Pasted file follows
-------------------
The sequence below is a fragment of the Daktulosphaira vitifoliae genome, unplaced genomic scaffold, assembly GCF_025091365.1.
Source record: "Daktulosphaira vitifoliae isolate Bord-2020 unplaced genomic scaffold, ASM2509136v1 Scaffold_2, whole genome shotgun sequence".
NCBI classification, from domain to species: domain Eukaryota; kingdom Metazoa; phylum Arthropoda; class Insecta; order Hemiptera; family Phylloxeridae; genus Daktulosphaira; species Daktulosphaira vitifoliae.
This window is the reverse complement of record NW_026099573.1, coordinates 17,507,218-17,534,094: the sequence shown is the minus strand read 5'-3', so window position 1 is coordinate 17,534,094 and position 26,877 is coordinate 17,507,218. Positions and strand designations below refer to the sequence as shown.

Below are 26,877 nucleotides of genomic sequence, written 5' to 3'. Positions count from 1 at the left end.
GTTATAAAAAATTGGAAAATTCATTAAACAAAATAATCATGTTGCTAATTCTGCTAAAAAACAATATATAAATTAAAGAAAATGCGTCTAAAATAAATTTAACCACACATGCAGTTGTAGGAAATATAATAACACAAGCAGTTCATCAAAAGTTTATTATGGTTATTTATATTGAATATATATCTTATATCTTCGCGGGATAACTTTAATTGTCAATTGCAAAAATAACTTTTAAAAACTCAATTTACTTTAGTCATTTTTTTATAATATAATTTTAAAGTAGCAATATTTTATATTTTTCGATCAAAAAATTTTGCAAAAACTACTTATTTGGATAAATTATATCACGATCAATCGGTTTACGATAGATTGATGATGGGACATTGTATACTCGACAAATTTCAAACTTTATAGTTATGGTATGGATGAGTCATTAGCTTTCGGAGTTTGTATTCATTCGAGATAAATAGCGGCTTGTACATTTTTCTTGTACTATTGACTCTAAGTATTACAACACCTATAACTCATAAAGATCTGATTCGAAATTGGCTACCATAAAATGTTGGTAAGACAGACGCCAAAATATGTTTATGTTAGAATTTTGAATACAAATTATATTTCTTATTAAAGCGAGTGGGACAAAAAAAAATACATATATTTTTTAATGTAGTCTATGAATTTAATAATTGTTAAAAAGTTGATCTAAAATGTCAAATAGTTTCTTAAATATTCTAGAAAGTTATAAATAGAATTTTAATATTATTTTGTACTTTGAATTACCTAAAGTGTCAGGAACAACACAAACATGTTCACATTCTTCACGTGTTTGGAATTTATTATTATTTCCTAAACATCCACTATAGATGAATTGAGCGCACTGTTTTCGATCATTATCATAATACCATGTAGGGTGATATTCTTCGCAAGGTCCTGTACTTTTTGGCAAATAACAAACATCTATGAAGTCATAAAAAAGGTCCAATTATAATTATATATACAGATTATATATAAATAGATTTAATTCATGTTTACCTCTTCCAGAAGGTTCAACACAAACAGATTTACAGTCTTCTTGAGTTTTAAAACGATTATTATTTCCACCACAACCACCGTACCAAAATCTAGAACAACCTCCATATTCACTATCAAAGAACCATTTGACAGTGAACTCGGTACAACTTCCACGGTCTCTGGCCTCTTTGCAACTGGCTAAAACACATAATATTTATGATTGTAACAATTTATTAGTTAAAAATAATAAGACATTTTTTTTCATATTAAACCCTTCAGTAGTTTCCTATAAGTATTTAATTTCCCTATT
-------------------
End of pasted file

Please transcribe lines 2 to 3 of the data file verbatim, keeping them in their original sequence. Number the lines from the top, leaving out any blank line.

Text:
Source record: "Daktulosphaira vitifoliae isolate Bord-2020 unplaced genomic scaffold, ASM2509136v1 Scaffold_2, whole genome shotgun sequence".
NCBI classification, from domain to species: domain Eukaryota; kingdom Metazoa; phylum Arthropoda; class Insecta; order Hemiptera; family Phylloxeridae; genus Daktulosphaira; species Daktulosphaira vitifoliae.